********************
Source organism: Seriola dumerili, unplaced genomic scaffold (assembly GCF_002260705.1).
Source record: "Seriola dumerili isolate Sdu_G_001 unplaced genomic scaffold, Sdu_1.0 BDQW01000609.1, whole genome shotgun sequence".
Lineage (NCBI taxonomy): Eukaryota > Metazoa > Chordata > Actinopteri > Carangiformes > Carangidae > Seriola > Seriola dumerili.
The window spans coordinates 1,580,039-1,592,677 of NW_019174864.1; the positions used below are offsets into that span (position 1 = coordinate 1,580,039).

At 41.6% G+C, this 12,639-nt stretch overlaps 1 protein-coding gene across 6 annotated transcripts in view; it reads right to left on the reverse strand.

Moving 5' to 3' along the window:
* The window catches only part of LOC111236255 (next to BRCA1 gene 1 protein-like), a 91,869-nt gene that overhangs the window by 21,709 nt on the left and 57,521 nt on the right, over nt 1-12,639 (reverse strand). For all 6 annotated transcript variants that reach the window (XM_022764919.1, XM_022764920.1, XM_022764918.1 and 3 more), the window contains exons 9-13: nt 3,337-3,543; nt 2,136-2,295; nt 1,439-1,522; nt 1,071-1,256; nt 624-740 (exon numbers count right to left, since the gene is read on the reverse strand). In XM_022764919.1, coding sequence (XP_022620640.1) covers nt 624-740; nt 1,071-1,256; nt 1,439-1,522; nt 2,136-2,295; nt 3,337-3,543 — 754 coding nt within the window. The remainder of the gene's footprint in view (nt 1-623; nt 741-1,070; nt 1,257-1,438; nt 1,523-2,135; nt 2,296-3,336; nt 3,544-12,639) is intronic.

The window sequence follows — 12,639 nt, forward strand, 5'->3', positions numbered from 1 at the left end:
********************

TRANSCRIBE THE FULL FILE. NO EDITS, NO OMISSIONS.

Source organism: Seriola dumerili, unplaced genomic scaffold (assembly GCF_002260705.1).
Source record: "Seriola dumerili isolate Sdu_G_001 unplaced genomic scaffold, Sdu_1.0 BDQW01000609.1, whole genome shotgun sequence".
Lineage (NCBI taxonomy): Eukaryota > Metazoa > Chordata > Actinopteri > Carangiformes > Carangidae > Seriola > Seriola dumerili.
The window spans coordinates 1,580,039-1,592,677 of NW_019174864.1; the positions used below are offsets into that span (position 1 = coordinate 1,580,039).

At 41.6% G+C, this 12,639-nt stretch overlaps 1 protein-coding gene across 6 annotated transcripts in view; it reads right to left on the reverse strand.

Moving 5' to 3' along the window:
* The window catches only part of LOC111236255 (next to BRCA1 gene 1 protein-like), a 91,869-nt gene that overhangs the window by 21,709 nt on the left and 57,521 nt on the right, over nt 1-12,639 (reverse strand). For all 6 annotated transcript variants that reach the window (XM_022764919.1, XM_022764920.1, XM_022764918.1 and 3 more), the window contains exons 9-13: nt 3,337-3,543; nt 2,136-2,295; nt 1,439-1,522; nt 1,071-1,256; nt 624-740 (exon numbers count right to left, since the gene is read on the reverse strand). In XM_022764919.1, coding sequence (XP_022620640.1) covers nt 624-740; nt 1,071-1,256; nt 1,439-1,522; nt 2,136-2,295; nt 3,337-3,543 — 754 coding nt within the window. The remainder of the gene's footprint in view (nt 1-623; nt 741-1,070; nt 1,257-1,438; nt 1,523-2,135; nt 2,296-3,336; nt 3,544-12,639) is intronic.

The window sequence follows — 12,639 nt, forward strand, 5'->3', positions numbered from 1 at the left end: